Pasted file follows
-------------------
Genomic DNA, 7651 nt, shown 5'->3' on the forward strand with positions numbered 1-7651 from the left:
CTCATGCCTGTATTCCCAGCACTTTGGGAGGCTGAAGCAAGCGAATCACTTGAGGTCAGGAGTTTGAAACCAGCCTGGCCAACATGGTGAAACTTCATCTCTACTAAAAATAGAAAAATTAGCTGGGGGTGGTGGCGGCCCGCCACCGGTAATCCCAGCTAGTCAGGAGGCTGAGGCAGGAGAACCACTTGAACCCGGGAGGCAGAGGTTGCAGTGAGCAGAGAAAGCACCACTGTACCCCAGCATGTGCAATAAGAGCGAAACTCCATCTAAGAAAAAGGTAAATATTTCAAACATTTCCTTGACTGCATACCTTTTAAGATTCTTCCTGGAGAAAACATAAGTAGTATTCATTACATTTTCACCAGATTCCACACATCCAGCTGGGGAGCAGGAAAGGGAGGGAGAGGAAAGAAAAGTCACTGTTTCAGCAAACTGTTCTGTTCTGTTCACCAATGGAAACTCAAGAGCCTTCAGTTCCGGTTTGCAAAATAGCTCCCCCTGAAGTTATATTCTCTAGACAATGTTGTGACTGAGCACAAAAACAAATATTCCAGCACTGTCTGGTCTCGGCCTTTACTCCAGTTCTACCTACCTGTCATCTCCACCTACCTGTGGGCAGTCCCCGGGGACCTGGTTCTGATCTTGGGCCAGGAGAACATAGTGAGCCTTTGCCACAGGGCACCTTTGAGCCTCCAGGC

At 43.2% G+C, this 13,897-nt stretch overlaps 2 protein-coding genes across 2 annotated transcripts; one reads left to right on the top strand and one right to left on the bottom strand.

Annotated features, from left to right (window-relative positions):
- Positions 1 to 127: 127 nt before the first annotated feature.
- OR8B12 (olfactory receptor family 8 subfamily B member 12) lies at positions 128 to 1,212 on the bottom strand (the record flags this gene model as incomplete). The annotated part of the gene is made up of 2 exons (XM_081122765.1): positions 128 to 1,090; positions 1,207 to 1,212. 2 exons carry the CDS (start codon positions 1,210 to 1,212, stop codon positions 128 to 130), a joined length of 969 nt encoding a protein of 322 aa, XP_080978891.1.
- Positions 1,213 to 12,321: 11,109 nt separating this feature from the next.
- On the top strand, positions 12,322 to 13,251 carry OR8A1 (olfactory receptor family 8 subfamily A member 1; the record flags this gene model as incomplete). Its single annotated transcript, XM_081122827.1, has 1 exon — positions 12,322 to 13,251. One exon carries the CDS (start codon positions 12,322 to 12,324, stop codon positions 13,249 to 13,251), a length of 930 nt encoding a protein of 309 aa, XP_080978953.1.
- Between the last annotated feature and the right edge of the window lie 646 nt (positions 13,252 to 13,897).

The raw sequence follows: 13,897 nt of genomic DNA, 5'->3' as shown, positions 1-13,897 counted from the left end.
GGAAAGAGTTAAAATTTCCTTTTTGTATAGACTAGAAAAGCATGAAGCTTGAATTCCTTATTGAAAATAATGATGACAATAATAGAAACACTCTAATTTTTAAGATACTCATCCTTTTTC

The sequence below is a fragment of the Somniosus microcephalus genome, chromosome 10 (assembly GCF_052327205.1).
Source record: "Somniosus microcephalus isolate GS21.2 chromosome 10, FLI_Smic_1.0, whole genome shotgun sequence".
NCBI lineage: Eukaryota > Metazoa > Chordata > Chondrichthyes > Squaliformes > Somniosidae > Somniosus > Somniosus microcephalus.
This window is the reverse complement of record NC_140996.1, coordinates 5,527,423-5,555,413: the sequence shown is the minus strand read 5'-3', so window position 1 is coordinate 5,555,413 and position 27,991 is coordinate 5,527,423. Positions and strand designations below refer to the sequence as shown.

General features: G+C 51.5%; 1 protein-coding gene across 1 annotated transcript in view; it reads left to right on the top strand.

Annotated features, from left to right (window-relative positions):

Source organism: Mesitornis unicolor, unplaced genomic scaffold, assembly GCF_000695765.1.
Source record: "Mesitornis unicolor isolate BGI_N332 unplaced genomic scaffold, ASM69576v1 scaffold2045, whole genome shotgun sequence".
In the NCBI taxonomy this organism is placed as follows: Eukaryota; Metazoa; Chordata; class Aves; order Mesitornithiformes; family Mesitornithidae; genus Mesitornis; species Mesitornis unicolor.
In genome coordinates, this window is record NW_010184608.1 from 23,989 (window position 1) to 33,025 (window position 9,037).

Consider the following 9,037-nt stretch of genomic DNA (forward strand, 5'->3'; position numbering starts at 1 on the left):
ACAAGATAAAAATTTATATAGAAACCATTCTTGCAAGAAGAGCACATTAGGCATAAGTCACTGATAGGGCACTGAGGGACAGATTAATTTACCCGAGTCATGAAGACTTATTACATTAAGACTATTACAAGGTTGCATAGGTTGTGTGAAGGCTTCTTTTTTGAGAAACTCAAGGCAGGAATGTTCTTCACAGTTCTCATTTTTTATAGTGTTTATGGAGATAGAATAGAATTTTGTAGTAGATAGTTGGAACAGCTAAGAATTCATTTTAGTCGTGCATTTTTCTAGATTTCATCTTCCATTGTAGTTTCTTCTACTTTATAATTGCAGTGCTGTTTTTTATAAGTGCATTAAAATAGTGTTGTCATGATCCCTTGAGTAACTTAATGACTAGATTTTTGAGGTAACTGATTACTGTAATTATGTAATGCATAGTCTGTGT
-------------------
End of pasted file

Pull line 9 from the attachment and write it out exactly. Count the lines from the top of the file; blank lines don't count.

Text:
- Between the last annotated feature and the right edge of the window lie 646 nt (positions 13,252 to 13,897).